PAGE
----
Why the TUC opposes Solvency II-style regulations for pension funds
Today is the deadline for submissions to the European Insurance and Occupational Pensions Authority (EIOPA) consultation on the methodology for its quantitative impact study (QIS) on its proposed approach to a new EU pension fund directive. The TUC is standing side by side with a range of UK-based stakeholders, such as the CBI, the ABI and the NAPF – as well as DWP and HM Treasury – in opposing the new directive.
And we believe that the QIS exposes inherent flaws in EIOPA’s approach. Essentially, the European Commission wants to apply Solvency II, new insurance regulations which stipulate (among other things) the level of capital that must be held by insurance companies in order to mitigate risks, to defined benefit pension funds. One of the principal concerns of UK stakeholders is that the validity of this objective has never been put to formal public scrutiny. As such, the Commission has asked EIOPA how Solvency II can be applied to pension funds, not whether this is the correct approach.
In response to this challenge EIOPA has produced the ‘holistic balance sheet’ (HBS). Crucially, defined benefit pension schemes, especially in the UK, enjoy forms of security much less tangible than those available to insurance undertakings; specifically, the existence of the sponsor covenant (i.e. the support of the employer sponsoring the pension scheme), and government-backed pension protection mechanisms (such as the PPF in the UK).
In its insistence on codifying occupational retirement provision across the continent, EIOPA insists that these mechanisms be treated as scheme assets. The TUC believes this would fail to capture the unique nature of the UK pensions system and its security arrangement. There is a significant risk that these ‘assets’ would be undervalued – reliant as they are on trust-based relationships that are unquantifiable. Similarly liabilities could be overvalued as EIOPA seeks to introduce a uniform approach to measuring liabilities, undercutting the more sophisticated approaches taken by trustees and the Pensions Regulator. The HBS approach could therefore significantly exaggerate scheme deficits, further undermining defined benefit pension provision.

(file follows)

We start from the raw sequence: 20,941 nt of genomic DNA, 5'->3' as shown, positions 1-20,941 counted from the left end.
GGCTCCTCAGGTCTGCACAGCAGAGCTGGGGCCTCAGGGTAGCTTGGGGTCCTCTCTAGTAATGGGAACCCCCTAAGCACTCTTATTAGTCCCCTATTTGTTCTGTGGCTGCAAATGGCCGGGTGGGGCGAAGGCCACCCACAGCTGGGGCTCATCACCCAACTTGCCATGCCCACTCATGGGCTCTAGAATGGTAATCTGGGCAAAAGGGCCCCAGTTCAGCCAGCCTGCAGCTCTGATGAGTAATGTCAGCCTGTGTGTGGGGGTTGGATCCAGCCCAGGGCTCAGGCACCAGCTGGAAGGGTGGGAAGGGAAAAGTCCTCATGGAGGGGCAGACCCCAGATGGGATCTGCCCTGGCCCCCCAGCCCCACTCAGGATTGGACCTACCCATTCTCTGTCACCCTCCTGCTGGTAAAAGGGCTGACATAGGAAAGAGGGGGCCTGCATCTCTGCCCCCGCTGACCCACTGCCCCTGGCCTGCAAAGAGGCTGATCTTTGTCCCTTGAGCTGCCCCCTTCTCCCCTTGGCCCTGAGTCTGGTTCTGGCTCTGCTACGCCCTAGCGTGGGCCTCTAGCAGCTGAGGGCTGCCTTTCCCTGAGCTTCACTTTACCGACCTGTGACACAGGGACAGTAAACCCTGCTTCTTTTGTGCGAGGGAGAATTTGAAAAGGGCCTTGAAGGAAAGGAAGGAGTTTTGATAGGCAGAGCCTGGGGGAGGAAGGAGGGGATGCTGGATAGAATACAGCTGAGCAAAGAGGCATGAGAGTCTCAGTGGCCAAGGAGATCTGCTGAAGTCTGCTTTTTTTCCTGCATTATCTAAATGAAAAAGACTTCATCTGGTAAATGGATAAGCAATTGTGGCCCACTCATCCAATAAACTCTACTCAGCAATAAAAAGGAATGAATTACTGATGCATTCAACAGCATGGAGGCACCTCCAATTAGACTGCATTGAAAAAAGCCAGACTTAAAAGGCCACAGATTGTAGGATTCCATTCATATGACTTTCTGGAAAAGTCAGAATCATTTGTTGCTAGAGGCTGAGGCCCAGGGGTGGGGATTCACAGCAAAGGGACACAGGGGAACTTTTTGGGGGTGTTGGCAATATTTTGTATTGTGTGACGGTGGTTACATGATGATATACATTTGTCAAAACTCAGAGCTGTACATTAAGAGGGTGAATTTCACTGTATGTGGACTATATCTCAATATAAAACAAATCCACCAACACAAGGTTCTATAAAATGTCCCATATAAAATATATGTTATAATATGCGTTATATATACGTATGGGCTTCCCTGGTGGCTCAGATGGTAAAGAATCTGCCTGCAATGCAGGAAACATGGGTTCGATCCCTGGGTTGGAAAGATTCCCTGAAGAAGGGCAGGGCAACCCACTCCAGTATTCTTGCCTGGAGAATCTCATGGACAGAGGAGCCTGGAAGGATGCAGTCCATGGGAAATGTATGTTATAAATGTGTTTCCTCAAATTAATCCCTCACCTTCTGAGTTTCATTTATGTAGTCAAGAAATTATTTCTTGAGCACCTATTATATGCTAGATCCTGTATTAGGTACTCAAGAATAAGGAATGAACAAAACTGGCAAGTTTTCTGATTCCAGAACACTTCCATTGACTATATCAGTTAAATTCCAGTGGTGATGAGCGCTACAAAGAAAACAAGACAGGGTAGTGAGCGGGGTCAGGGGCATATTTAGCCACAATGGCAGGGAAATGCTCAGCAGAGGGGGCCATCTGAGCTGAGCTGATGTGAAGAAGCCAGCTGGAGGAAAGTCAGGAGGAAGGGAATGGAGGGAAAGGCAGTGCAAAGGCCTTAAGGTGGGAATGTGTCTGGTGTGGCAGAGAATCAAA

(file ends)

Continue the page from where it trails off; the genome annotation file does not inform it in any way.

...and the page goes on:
On the other hand, given the inherently subjective nature of the calculations that EIOPA wants pension funds to undertake to value sponsor covenant and pension protection schemes, there is also the considerable risk of ‘pseudo security’ as schemes undertake complex and costly valuation exercises to produce results that tell us very little about the actual financial and economic circumstances that pension funds find themselves in.
The HBS, if implemented through a revised pension fund directive, would be a significant administrative burden on pension funds – one that cannot be justified given the expected lack of reliability of the results. Simply undertaking the QIS, through which the HBS will be finessed, would be a significant burden upon pension funds. Given that fully participating in this exercise will be very expensive for the majority of schemes, those that participate could be a biased sample of large pension plans, that is, those that can more easily absorb the costs.
The inclusion of solvency capital requirements (SCR) in EIOPA’s proposals is indicative of the extent to which they are based on Solvency II. Yet a solvency regime similar to that required by financial services companies providing insurance schemes is not the same as that required by defined benefit pension schemes that have long-term predictable liabilities and are backed by a participating employer. Furthermore, most UK funded pension schemes are geared towards achieving buyout-level funding, which is below that required by an SCR-based system. And once bought out, schemes would become subject to an SCR at a more appropriate stage as they would come under the regulatory umbrella of the insurance regulations.
Perhaps the most alarming potential implication of the proposed directive concerns the wider economic impact. Defined benefit pension funds are major long-term investors. If the HBS approach leads to more scheme closures or, just as importantly, a de-risking of pension fund investment portfolios, this could negatively impact investment, destabilise capital markets and ultimately affect economic growth across Europe. There seems to be a significant discrepancy therefore between the pension fund proposals and the European Commission’s Growth 2020 agenda.
Indeed, Commissioner Michel Barnier – responsible for the EU internal market, and the main backer of the pension fund proposals – has promised a green paper on promoting long-term investment, in response to concerns about the impact of Solvency II on the ability of financial services companies to support economic growth. This is very much welcome – and we hope that some of the lessons learned can also be applied to Barnier’s plans for pension funds.
There is certainly a role for the European Union in pensions provision. EIOPA has so far imported only the first ‘pillar’ of Solvency II, on financial requirements, into its plans for pensions. While we believe this is hugely problematic, European initiatives across the other two pillars – which concern governance and communications – could in fact be beneficial to pensions provision in the UK, across both defined benefit and defined contribution pensions.